If you can’t trust your people to do the right thing or you constantly check on them, then you either hired the wrong people or you are that terrible boss you read about on BuzzFeed and your business won’t grow, your people already hate you and you may be heading for a heart attack.
Salary benchmarking is the work of the devil; hire, promote and pay people on talent and value. If you adopt benchmarking and banding, your best will leave and the dull lazy and feckless will see you out.
HR people can be wonderful, but in their rush to make your business fair and consistent, beware they don’t make it dull and comfortable.
Darwin was right: the fittest do survive
Over-hire at intake level and be honest that not all will make it. The survivors will be the best, they will be digital natives and they will raise the standards of those above and around them.
Every year refresh your business with as many new intakes as you can. As you put pressure on from the top, they will create pressure from below.
Oh, and try and make sure that not all of them are
Always know your future revenue; you must be able to value your pipeline
When it comes to the business of your business, this is rule number one, two and three. No one can run a business if they have no visibility of future revenues.
You should be able to predict revenue to within 5% a month out and to within 10% three months out. Six months is guesswork, so be a good guesser too.
Keep track of your predictions versus actuals on both the one-month and three-month horizons. Best to know if you are a financial optimist or pessimist.
Optimists tend not to make a profit because they let costs rise to meet their mythical revenues; pessimists tend not to grow as fast as they could because they don’t invest quickly enough against opportunity.
Keep total staff costs to 55% of net revenue or below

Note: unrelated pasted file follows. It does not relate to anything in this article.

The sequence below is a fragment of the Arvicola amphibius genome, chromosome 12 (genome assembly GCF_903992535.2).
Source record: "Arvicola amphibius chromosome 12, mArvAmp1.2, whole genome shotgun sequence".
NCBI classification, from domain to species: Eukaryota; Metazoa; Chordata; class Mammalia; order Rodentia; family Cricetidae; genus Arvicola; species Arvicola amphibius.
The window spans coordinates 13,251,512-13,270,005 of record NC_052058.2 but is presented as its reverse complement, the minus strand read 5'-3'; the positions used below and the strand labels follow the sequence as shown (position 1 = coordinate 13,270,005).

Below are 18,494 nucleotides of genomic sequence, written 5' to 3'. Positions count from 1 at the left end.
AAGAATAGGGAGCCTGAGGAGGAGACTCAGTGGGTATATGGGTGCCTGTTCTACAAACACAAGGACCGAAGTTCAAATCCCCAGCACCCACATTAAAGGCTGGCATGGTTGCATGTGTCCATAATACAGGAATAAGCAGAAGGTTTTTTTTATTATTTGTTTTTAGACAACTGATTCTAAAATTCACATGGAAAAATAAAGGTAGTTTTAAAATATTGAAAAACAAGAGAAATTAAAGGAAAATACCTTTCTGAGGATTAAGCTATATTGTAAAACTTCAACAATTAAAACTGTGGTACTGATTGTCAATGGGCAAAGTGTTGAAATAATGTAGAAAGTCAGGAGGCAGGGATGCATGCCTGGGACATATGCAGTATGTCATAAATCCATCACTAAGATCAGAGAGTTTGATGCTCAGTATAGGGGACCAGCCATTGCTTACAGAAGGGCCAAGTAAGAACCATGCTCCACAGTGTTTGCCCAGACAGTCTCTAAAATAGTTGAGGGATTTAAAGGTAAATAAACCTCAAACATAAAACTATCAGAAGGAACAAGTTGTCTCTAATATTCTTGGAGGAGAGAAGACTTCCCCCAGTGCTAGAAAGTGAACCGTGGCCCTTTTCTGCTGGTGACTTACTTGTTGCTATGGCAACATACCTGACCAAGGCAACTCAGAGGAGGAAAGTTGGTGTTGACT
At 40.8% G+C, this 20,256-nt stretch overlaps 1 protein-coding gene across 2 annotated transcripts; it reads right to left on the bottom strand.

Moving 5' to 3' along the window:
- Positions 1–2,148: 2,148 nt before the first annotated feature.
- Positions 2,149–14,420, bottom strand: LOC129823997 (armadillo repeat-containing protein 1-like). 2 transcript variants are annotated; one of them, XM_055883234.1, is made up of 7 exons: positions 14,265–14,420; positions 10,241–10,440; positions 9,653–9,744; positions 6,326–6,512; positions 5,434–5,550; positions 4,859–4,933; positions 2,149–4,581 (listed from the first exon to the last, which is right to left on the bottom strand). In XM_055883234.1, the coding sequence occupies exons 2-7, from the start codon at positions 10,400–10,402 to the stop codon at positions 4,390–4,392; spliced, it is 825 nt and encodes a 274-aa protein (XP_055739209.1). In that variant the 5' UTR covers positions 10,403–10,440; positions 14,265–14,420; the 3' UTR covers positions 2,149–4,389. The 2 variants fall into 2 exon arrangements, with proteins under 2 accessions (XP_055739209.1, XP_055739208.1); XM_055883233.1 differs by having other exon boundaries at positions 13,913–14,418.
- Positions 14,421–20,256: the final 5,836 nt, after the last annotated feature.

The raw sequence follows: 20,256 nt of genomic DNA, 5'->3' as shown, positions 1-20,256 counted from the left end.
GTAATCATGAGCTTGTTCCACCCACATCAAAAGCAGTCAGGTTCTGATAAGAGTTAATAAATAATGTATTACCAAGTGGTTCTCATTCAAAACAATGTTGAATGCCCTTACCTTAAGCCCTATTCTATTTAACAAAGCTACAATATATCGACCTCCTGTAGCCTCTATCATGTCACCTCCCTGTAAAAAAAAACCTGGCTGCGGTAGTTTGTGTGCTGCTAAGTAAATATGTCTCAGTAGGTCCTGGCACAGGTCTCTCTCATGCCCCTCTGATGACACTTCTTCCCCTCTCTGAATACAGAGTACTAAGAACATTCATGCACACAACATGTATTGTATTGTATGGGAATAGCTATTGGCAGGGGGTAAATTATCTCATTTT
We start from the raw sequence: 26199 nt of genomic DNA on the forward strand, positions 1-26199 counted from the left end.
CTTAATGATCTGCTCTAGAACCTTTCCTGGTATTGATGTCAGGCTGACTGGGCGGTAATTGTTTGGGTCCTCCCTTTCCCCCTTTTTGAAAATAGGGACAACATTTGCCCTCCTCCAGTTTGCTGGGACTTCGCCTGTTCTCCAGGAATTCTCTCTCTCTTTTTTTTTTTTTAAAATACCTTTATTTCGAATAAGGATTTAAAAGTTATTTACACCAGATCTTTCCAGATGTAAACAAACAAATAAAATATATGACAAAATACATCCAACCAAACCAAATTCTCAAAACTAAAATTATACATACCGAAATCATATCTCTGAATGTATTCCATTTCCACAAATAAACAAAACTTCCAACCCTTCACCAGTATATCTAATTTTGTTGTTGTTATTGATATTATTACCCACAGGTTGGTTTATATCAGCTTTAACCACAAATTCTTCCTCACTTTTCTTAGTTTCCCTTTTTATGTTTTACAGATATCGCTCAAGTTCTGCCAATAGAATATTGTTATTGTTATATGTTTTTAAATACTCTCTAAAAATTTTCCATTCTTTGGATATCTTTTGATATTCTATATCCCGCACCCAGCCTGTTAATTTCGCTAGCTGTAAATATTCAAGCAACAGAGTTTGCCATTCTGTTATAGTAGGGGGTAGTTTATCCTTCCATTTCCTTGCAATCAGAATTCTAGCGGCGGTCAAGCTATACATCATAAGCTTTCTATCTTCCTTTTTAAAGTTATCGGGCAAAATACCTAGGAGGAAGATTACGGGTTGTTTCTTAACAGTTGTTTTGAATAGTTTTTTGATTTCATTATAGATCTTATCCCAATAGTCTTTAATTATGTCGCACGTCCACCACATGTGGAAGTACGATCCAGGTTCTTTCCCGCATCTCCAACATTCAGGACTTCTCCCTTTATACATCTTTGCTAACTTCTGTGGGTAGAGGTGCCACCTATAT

In every market in every region I have worked in, no matter what the size of business, over a period of time and putting in all real staff costs and owner dividends, this is the median and appropriate ratio.
It is the key one to manage because it is the biggest and it is the one that relates most directly to the quality of your offer and your ability to make a profit.
Watch your cash! If you are making a P&L profit over time there should be cash in the bank. If not, you have a problem.
Zero base your cost budget every year
Your clients do it to you. Do it to your suppliers. Incentivise your finance team; with the right
If you have steady or increasing revenues, making appropriate margin is only a matter of
Not every month, not when you start up, not after you lose your biggest client, but if your business is stable and growing you should be making an appropriate margin. If you are not; then you are an NGO.
Making an appropriate margin is a matter of self-respect
What we do has value. And most of us work ridiculously hard. Clients should pay for that and we have every right to earn an appropriate profit from it. Get better at asking for it.
Be the best
Don’t be just OK at everything.
Part two of this essay will appear next week.
David Brain was CEO & President Asia Pacific, Middle East and Africa at Edelman from January 2011 to May 2017. Prior to that he was Edelman’s CEO & President EMEA from 2003. He has also served as Joint CEO of Weber Shandwick in the UK, CEO at BSMG Worldwide and Manging Director at Burson-Marsteller.mail the author